The wrapping material should be vapor and moisture proof, undamaged, and fitting closely around the product. The packing materials should not contain ice crystals, water stains or any signs that the product had thawed at one point.
Shrimp is definitely one of the most popular seafood. If you often cook dishes that contain shrimp, you should be aware that it is a particularly highly perishable seafood. Fresh shrimp possess a mild salty odor and firm textured flesh. The shell and meat should not be slippery or have black spots or patches. Multiple patches and spots indicate that the shrimp had begun breaking down before being frozen.
Frozen shrimp that has gone bad often has a strong ammonia smell. The shell of fresh shrimp may be light pink, pinkish tan or grayish green. When you cook fresh shrimp, the shell should turn red and the flesh takes on a similar reddish white hue.
4. LOBSTERS, CRABS, AND CRAYFISH
Lobsters have to be cooked shortly after death since their meat tends to rot very quickly. Lobster meat can go bad within hours if left uncooked. This is the main reason why they are commonly cooked alive. The meat can last for a few days in the refrigerator when cooked or several months when frozen. Lobster meat that is not fresh has a soft consistency and a cottage cheese flavor. It also has a very strong odor.
Lobsters, crabs, and crayfish only turn the familiar bright orange to red after they have been cooked. The best tools for preparing lobster and other seafood are hard-anodized cookware. They are light, durable, non-stick with good heat conductivity. This is essential since seafood has to be thoroughly cooked to prevent illness.
5. CLAMS, OYSTERS, AND MUSSELS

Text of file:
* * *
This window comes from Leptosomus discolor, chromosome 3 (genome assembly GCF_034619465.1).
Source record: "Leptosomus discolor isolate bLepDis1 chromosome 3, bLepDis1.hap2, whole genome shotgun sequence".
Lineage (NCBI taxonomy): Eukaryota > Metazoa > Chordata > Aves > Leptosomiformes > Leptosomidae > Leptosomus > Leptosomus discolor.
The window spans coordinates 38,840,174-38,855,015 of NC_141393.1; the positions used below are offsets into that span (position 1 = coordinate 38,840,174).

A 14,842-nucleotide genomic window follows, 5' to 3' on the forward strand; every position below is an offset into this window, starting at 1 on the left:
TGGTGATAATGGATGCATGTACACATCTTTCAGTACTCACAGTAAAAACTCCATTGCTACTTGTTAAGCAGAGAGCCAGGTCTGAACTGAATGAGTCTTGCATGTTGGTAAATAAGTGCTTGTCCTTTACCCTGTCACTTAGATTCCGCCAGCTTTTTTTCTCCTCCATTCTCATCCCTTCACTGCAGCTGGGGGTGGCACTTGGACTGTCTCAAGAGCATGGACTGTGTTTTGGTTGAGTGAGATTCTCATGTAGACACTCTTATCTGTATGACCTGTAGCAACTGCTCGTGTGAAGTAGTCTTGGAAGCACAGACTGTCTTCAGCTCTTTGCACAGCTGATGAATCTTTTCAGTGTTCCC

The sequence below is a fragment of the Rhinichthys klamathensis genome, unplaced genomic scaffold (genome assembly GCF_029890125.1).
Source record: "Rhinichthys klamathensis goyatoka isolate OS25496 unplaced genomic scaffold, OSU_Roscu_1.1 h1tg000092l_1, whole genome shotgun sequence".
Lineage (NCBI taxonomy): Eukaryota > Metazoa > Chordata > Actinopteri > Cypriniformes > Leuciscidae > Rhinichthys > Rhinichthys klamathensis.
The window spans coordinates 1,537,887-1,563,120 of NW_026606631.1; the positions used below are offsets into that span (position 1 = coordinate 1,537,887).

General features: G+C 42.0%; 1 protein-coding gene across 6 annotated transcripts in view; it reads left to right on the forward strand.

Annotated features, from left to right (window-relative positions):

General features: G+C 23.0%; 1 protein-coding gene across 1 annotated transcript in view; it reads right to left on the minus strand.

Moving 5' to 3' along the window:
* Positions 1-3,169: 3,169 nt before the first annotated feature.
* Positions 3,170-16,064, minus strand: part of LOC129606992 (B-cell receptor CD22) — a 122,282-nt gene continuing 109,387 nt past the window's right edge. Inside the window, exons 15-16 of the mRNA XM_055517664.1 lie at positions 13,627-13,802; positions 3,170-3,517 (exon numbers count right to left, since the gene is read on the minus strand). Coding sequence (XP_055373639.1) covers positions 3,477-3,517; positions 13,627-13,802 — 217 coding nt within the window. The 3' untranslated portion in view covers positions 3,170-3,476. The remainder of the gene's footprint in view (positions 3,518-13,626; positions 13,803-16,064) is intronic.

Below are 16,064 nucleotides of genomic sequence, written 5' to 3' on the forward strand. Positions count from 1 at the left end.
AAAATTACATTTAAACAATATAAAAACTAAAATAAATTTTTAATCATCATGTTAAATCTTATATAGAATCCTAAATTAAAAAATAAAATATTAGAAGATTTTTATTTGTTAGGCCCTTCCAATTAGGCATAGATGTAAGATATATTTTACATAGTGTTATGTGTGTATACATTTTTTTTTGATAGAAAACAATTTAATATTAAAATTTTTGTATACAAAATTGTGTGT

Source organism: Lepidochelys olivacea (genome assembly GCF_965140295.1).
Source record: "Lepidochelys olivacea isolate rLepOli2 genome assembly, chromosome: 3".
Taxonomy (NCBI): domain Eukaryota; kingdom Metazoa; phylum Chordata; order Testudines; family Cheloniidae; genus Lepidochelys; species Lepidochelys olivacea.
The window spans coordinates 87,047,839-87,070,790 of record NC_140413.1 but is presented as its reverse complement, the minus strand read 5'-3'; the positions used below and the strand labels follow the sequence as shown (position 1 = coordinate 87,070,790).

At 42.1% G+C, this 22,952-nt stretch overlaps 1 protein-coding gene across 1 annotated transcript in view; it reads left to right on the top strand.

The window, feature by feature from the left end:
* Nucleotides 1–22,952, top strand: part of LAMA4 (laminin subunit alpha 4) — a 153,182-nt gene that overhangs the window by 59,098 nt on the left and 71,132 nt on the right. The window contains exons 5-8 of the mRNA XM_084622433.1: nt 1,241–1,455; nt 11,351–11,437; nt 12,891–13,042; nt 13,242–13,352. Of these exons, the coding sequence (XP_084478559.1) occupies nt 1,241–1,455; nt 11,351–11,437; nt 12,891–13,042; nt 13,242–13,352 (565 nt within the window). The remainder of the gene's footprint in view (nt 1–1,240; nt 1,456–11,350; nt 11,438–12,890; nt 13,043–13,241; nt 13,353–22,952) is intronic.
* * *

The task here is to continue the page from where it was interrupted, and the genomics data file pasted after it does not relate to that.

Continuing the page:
You should always purchase raw shellfish very carefully. Only buy raw clams, mussels, and oysters from reputable markets. The clams, mussels, and oysters in the shell are alive and the shells close very tightly when tapped.
A gaping shell indicates that the shellfish are dead and therefore not edible. Freshly shucked oysters are plump with a natural creamy color and clear nectar or liquid. They also have a slightly mild odor.
Scallops have become quite a popular seafood in recent years. Fresh scallops have a pleasant sweetish odor and do not contain excess liquid when packaged.
The large sea scallops have flesh that is white, pink or light orange. Smaller calico and bay scallops are white, pinkish and light tan. Any color that deviates from the norm may indicate that the scallops are aged.
If you are used to cooking your own meals at home, when shopping for seafood, it’s important to base the seafood you purchase on quality. In most cases, packed frozen seafood have expiry date labels. So, check and ensure that you use it before the stipulated expiry date to prevent yourself from becoming a victim of food poisoning.
A lover of fish and seafood? Did you know that Asia has some of the freshest seafood in the world? Indulge in plenty of delicious seafood on a food tour in Asia & Oceania!